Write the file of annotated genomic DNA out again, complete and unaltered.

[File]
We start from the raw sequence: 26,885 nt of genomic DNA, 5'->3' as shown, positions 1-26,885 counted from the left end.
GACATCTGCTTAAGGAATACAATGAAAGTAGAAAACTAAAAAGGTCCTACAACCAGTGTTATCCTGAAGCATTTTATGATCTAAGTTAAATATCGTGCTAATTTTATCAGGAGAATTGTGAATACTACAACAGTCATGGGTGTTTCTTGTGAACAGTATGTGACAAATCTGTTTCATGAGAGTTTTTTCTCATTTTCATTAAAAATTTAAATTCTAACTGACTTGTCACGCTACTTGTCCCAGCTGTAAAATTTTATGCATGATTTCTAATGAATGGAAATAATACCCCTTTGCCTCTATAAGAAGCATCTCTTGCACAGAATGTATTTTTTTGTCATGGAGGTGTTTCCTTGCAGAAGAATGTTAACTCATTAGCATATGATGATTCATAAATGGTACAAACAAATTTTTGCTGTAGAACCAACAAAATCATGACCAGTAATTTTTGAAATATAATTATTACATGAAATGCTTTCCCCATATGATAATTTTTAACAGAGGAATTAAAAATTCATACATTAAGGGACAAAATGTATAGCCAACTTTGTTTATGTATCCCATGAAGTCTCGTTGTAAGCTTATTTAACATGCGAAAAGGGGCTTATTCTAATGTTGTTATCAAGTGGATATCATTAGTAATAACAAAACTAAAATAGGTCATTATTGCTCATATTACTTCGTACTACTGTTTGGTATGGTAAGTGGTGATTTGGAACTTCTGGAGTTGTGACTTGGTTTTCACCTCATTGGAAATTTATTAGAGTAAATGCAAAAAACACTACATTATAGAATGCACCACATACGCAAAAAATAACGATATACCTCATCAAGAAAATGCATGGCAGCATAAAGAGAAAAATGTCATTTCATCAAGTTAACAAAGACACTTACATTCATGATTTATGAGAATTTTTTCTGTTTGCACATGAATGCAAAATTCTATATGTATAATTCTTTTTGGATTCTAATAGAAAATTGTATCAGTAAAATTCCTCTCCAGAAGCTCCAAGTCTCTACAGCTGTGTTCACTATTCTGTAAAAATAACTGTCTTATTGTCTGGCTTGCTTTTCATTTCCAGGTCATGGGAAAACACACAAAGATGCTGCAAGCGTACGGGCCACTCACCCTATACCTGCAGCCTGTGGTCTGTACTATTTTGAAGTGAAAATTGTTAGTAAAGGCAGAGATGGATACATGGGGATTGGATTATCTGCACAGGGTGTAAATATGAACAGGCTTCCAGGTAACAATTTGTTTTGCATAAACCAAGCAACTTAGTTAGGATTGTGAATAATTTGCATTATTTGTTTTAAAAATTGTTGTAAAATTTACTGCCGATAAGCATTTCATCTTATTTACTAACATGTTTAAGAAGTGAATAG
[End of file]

We start from the raw sequence: 26,885 nt of genomic DNA, 5'->3' as shown, positions 1-26,885 counted from the left end.
GACATCTGCTTAAGGAATACAATGAAAGTAGAAAACTAAAAAGGTCCTACAACCAGTGTTATCCTGAAGCATTTTATGATCTAAGTTAAATATCGTGCTAATTTTATCAGGAGAATTGTGAATACTACAACAGTCATGGGTGTTTCTTGTGAACAGTATGTGACAAATCTGTTTCATGAGAGTTTTTTCTCATTTTCATTAAAAATTTAAATTCTAACTGACTTGTCACGCTACTTGTCCCAGCTGTAAAATTTTATGCATGATTTCTAATGAATGGAAATAATACCCCTTTGCCTCTATAAGAAGCATCTCTTGCACAGAATGTATTTTTTTGTCATGGAGGTGTTTCCTTGCAGAAGAATGTTAACTCATTAGCATATGATGATTCATAAATGGTACAAACAAATTTTTGCTGTAGAACCAACAAAATCATGACCAGTAATTTTTGAAATATAATTATTACATGAAATGCTTTCCCCATATGATAATTTTTAACAGAGGAATTAAAAATTCATACATTAAGGGACAAAATGTATAGCCAACTTTGTTTATGTATCCCATGAAGTCTCGTTGTAAGCTTATTTAACATGCGAAAAGGGGCTTATTCTAATGTTGTTATCAAGTGGATATCATTAGTAATAACAAAACTAAAATAGGTCATTATTGCTCATATTACTTCGTACTACTGTTTGGTATGGTAAGTGGTGATTTGGAACTTCTGGAGTTGTGACTTGGTTTTCACCTCATTGGAAATTTATTAGAGTAAATGCAAAAAACACTACATTATAGAATGCACCACATACGCAAAAAATAACGATATACCTCATCAAGAAAATGCATGGCAGCATAAAGAGAAAAATGTCATTTCATCAAGTTAACAAAGACACTTACATTCATGATTTATGAGAATTTTTTCTGTTTGCACATGAATGCAAAATTCTATATGTATAATTCTTTTTGGATTCTAATAGAAAATTGTATCAGTAAAATTCCTCTCCAGAAGCTCCAAGTCTCTACAGCTGTGTTCACTATTCTGTAAAAATAACTGTCTTATTGTCTGGCTTGCTTTTCATTTCCAGGTCATGGGAAAACACACAAAGATGCTGCAAGCGTACGGGCCACTCACCCTATACCTGCAGCCTGTGGTCTGTACTATTTTGAAGTGAAAATTGTTAGTAAAGGCAGAGATGGATACATGGGGATTGGATTATCTGCACAGGGTGTAAATATGAACAGGCTTCCAGGTAACAATTTGTTTTGCATAAACCAAGCAACTTAGTTAGGATTGTGAATAATTTGCATTATTTGTTTTAAAAATTGTTGTAAAATTTACTGCCGATAAGCATTTCATCTTATTTACTAACATGTTTAAGAAGTGAATAG